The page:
• Nate Adams

Review: Dated farce 'Blithe Spirit' fails to conjure new laughs


Courtesy of IFC Films

Noël Coward’s beloved supernatural comedy “Blithe Spirit” is again standing in the spotlight. This time driven by an ace cast that includes Dan Stevens, Leslie Mann, Isla Fisher and Judi Dench. But Edward Hall’s rendition only tweaks the plot marginally, and despite the talent involved fails to conjure new laughs or bring forth timely perspectives.


Stevens - who between this and “Eurovision” is embracing his comedic chops - plays Charles Condomine, a prestigious author searching for inspiration on his next major project: a motion picture. In a rut since his wife Elvira (Mann) passed seven years prior, Charles has since remarried to Ruth (Fisher) and spends his days moping about what’s next. To help spur his imagination, Charles invites Madame Arcati (Dench) - a stage medium with a rickety past - to perform a seance for research. But to his surprise, Arcati’s ritual brings the ghost of Elvira into reality thus making Charles' life a living hell.


First produced in 1941, Coward’s play (eventually made into a filmed version by David Lean with Rex Harrison circa 1945) was irresistible to audiences who ate up the whimsical elements and deemed it a masterpiece. No such craving exists for the 2021 iteration which is built on a buzzy cast and cheap special effects. Much of “Blithe Spirit” works because of the simplistic nature of the original script, and Hall is more interested in beefing up the slapstick humor than finding honest laughs.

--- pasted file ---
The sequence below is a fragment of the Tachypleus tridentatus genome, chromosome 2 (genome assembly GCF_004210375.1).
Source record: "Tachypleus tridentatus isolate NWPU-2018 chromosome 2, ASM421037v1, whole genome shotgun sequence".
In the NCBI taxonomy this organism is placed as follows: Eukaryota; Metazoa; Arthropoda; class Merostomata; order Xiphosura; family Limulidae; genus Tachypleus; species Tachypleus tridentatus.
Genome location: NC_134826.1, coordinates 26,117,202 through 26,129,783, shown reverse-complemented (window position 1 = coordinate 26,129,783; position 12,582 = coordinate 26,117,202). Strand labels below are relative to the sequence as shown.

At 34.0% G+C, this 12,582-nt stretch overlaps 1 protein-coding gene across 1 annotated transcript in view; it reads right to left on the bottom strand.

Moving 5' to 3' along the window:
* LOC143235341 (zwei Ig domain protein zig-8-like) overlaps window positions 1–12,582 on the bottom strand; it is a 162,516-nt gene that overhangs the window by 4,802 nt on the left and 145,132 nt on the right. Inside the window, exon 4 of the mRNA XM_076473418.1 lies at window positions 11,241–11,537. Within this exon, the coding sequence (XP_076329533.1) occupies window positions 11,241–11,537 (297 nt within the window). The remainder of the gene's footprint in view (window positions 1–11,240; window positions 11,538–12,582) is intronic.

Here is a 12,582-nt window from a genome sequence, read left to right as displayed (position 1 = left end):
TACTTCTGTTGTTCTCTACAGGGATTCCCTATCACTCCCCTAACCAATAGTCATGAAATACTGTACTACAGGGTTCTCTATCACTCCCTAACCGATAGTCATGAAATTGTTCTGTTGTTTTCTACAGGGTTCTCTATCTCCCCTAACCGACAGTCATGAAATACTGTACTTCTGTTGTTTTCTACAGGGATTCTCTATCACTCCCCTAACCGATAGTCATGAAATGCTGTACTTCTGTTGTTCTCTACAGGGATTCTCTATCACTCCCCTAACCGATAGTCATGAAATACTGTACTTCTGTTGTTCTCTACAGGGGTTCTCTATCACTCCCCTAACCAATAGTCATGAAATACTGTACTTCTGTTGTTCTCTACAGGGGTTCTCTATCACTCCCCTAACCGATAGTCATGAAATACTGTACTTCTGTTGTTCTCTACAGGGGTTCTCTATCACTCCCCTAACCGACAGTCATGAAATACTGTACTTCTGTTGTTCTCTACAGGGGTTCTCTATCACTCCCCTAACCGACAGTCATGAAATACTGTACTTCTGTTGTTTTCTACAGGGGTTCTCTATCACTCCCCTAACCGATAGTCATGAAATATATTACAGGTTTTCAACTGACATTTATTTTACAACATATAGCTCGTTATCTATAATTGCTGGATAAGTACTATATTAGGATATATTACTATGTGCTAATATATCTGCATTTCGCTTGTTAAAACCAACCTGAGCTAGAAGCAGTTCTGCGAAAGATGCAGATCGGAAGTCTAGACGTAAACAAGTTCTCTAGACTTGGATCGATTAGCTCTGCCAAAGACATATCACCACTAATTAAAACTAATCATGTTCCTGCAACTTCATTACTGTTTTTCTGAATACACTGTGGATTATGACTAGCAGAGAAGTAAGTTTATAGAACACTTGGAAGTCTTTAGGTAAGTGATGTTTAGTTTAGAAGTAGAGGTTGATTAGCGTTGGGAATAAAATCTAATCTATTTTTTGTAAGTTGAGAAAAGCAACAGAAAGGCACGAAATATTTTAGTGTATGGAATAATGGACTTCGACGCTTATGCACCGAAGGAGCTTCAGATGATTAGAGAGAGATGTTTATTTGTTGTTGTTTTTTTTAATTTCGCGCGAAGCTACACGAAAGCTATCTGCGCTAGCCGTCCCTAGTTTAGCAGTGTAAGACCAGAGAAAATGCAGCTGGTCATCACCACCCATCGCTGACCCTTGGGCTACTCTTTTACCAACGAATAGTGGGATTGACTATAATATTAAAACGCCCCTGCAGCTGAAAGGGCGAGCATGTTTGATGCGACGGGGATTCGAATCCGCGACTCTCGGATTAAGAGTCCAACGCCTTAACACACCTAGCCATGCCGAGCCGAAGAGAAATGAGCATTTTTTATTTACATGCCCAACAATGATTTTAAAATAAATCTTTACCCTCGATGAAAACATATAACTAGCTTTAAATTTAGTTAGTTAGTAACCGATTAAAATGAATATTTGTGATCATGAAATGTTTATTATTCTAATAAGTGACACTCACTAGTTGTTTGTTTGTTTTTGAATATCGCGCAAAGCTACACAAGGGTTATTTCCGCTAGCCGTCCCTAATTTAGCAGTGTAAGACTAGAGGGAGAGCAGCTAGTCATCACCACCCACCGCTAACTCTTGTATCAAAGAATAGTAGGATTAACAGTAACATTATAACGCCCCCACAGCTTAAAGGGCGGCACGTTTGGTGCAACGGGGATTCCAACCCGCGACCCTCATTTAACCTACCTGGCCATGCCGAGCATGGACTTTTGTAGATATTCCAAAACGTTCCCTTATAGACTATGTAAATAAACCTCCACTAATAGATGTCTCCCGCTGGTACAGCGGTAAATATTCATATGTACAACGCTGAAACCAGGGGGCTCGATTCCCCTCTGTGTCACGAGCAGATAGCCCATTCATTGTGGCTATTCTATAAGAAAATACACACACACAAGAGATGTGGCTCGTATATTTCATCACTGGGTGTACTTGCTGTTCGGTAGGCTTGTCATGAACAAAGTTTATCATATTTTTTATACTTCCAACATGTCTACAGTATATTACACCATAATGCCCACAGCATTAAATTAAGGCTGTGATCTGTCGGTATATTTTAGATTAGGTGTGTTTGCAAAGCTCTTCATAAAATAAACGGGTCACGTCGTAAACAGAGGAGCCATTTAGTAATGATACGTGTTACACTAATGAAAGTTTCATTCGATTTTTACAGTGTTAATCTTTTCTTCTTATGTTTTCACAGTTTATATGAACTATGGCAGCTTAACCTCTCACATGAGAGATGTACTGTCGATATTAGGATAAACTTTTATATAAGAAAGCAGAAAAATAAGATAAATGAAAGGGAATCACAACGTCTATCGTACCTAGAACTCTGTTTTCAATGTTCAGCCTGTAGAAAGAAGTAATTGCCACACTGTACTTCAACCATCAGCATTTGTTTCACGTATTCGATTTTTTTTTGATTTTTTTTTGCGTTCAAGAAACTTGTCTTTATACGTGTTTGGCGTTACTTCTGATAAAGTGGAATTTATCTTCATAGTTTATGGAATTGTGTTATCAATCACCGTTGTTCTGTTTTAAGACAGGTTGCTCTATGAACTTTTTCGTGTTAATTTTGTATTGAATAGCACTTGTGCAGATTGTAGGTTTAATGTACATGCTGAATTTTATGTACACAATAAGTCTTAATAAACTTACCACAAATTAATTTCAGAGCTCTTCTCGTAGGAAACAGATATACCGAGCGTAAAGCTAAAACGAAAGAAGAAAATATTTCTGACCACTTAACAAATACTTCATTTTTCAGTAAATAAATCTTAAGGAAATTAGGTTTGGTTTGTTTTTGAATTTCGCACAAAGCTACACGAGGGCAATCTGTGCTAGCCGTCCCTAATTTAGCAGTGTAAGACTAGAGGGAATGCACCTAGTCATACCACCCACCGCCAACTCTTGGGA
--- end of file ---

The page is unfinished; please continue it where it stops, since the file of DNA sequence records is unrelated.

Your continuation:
Considering writers Piers Ashworth, Meg Leonard, and Nick Moorcroft had a solid blueprint to work with, it's astonishing how wooden their “Blithe Spirit” plays. To their credit, putting together a lively 2021 iteration of a dated farce was always going to be challenging, but that’s usually where the best innovation lies, and they don’t tinker with the material enough to make it worth revisiting.


Grade: C-


BLITHE SPIRIT opens in select theaters and premieres on VOD Feb 19th.